Lost City ecosystem predisposes marine microbes

Scientists studying the Lost City hydrothermal vent field have found what appears to be microbes just waiting to thrive; that is, when their perfect ecosystem arrives. At the Lost City, microbes known to be rare in hotter, more active vents flourish in the cooler, moderated ecosystem of the older vent. And when those microbes’ ideal environment changes, another set of rare, pre-adapted microbes are ready to spring up, says William Brazelton from the University of Washington who co-authored a study published this week in the Proceedings of the National Academy of Sciences. 

As Brazelton explains in his paper: 

The rare biosphere of the Lost City microbial community represents a large repository of genetic memory created during a long history of past environmental changes. The rare organisms were able to rapidly exploit the new niches as they arose because they had been previously selected for the same conditions in the past. 

Experimental chamber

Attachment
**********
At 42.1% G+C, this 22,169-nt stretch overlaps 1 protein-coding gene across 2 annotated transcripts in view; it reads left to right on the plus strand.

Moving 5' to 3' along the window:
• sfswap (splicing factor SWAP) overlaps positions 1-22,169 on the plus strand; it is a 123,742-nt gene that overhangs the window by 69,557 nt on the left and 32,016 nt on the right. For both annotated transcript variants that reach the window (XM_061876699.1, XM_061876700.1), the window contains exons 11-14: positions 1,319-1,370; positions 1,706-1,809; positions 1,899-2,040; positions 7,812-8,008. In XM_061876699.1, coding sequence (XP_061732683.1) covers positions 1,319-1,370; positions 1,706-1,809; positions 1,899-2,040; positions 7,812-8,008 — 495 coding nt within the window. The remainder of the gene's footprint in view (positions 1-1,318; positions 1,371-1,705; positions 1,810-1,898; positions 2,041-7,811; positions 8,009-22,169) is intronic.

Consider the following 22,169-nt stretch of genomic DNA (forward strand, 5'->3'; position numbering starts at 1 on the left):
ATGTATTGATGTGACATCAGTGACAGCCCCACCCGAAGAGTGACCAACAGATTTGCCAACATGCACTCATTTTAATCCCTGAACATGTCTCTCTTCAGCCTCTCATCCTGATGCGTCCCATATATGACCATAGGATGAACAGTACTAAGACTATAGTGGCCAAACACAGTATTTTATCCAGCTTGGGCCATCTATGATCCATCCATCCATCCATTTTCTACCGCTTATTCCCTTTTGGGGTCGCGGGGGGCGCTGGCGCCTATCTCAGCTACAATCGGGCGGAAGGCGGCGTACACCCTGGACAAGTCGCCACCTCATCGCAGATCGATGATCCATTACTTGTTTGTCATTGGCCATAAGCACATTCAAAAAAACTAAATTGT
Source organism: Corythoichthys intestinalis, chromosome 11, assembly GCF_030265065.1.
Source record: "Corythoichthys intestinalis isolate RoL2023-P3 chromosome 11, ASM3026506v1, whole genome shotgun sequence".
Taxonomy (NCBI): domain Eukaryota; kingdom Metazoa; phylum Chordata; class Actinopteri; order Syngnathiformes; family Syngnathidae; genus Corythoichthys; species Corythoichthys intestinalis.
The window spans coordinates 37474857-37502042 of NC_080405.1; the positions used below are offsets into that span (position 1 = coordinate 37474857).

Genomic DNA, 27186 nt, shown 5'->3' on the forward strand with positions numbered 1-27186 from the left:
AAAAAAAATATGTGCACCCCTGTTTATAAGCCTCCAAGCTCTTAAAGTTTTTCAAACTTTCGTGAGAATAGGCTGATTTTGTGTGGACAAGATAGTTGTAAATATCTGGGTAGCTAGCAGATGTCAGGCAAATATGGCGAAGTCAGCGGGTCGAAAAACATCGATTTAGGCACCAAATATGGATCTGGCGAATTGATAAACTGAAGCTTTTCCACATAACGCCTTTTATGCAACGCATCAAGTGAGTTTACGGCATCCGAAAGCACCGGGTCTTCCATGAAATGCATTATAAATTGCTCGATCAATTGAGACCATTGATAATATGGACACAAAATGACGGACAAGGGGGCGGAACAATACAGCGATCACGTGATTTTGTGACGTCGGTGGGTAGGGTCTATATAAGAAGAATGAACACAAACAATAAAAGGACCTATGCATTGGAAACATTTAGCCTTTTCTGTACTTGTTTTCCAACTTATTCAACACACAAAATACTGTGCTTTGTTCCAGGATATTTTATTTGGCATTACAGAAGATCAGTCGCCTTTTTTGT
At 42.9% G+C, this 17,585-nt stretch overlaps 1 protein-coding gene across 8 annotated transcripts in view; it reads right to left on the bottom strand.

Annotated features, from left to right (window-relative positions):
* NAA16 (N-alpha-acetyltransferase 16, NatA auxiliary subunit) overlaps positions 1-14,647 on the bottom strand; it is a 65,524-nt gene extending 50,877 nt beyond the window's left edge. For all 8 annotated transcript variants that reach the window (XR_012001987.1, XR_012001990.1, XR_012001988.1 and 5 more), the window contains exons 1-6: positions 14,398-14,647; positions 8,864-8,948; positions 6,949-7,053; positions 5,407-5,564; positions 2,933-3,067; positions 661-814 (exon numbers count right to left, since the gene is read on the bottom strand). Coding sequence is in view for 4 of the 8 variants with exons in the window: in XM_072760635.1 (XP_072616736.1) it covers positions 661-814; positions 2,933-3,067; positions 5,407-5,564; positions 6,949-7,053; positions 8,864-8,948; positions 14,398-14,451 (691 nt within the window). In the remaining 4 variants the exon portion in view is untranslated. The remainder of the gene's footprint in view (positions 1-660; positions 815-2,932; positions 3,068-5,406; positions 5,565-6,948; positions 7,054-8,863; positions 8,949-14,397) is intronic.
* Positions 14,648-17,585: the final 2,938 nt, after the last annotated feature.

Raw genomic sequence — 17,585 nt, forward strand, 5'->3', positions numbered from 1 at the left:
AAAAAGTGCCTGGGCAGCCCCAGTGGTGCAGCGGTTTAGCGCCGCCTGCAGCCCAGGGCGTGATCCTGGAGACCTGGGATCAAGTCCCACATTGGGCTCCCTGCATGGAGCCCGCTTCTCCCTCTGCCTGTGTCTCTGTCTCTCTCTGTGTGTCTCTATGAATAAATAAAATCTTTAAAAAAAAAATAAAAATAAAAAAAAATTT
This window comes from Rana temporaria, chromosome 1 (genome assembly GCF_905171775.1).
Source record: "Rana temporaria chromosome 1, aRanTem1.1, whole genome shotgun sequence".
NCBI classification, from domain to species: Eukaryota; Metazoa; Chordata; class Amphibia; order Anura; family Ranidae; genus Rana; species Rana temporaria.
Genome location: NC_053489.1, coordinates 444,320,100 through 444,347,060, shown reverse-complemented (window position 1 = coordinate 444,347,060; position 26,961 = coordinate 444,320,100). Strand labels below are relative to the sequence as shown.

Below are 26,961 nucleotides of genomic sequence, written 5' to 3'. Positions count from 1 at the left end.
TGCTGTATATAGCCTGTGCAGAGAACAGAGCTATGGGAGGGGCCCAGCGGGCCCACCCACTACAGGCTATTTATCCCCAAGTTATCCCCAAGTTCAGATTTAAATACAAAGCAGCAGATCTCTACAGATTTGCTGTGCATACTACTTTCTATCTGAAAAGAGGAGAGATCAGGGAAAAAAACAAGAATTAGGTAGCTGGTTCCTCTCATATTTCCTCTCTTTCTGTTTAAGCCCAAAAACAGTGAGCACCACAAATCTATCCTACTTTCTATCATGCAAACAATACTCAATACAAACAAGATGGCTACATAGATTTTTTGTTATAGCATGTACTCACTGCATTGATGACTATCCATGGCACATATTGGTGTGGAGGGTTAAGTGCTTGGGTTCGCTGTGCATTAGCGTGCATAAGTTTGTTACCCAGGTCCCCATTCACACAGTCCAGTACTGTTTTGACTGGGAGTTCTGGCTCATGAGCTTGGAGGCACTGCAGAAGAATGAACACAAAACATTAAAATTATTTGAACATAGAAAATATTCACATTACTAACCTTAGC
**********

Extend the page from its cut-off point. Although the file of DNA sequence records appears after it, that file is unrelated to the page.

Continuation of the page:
at the Lost City
Photo Credit: D. Kelley/
University of Washington

He suggests this cycle of near-disappearance followed by dominance has probably been repeating for more than 30,000 years.

Discovered in 2000 during a National Science Foundation expedition, the Lost City vents 200 degrees F cooler than the metal sulfide-rich, black smoker vents scientists have been studying since the 1970s—those vents reach higher than 700 degrees F. The chimneys and vents at the Lost City are nearly pure carbonate, and the surrounding waters are highly alkaline and enriched with methane and hydrogen gases. 


Comparing this ecosystem and its microbes with the species at vents 1,000 years younger, scientists were able to analyze which species would thrive in a certain ecosystem and when their turn in the spotlight would be up. The scientists say this is the first evidence of microbes this close to disappearance remaining in an ecosystem before becoming dominant again.
 

Brazelton, W., Ludwig, K., Sogin, M., Andreishcheva, E., Kelley, D., Shen, C., Edwards, R., & Baross, J. (2010). Archaea and bacteria with surprising microdiversity show shifts in dominance over 1,000-year time scales in hydrothermal chimneys Proceedings of the National Academy of Sciences DOI: 10.1073/pnas.0905369107 

Author: Katie Kline

Moderator of EcoTone and ESA's communications officer.

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